Following the news of Bill and Melinda Gates divorcing after 27 years of marriage, experts are looking into the statistics of why older American couples are getting divorced. This phenomenon doubled between 1990 and 2010, the rate rising from .5 percent to 1 percent, and has plateaued since then at this new high. Now in 2021, 1 in 4 people getting divorced in the U.S. are over the age of 50.
So, why does this continue to happen? Why is the rate so high? This typically stems from the fact that divorce and separation back in the day were stigmatized and looked down upon, or they simply didn’t believe in divorce. So, they stayed together. Of course, things have changed greatly since then.
Why are more older couples getting divorced?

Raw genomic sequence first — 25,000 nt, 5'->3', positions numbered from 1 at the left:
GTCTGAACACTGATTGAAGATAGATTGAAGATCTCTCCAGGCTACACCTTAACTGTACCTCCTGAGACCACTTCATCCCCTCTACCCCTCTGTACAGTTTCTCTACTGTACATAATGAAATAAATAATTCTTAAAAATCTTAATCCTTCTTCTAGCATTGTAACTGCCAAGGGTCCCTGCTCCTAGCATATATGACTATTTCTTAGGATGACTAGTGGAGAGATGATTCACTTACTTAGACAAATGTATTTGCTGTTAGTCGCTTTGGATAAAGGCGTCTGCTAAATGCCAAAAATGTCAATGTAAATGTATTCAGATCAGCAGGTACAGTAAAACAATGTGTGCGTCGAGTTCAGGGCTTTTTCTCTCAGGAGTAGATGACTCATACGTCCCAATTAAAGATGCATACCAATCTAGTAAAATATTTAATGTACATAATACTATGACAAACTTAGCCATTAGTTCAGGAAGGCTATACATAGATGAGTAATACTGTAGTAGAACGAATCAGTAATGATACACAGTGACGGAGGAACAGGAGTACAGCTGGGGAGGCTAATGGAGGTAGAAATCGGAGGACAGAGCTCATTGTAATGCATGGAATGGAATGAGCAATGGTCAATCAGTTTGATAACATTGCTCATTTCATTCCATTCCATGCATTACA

The good news is that over the years, the overall divorce rate has been slowly on the decline. But, what’s interesting that experts have found is that divorce rates are modestly decreasing in young people, but rising in older people. One of the biggest reasons, experts have found, why people under 39 are not getting divorced is because few of them are getting married in the first place. Those who do get married tend to be more advantaged in ways that protect them from divorce.
An example of this advantage is that younger people see marriage as an experience carried out only when they have completed milestones in life such as education and financial independence. Many of them no longer see it as a ritual or ceremony of sorts signaling adulthood. The whole meaning of marriage has changed for younger people and, while it ultimately does signal the togetherness and bond of husband and wife forever, this is one of the biggest reasons (if not the biggest) that the divorce rate is down in younger people’s demographic.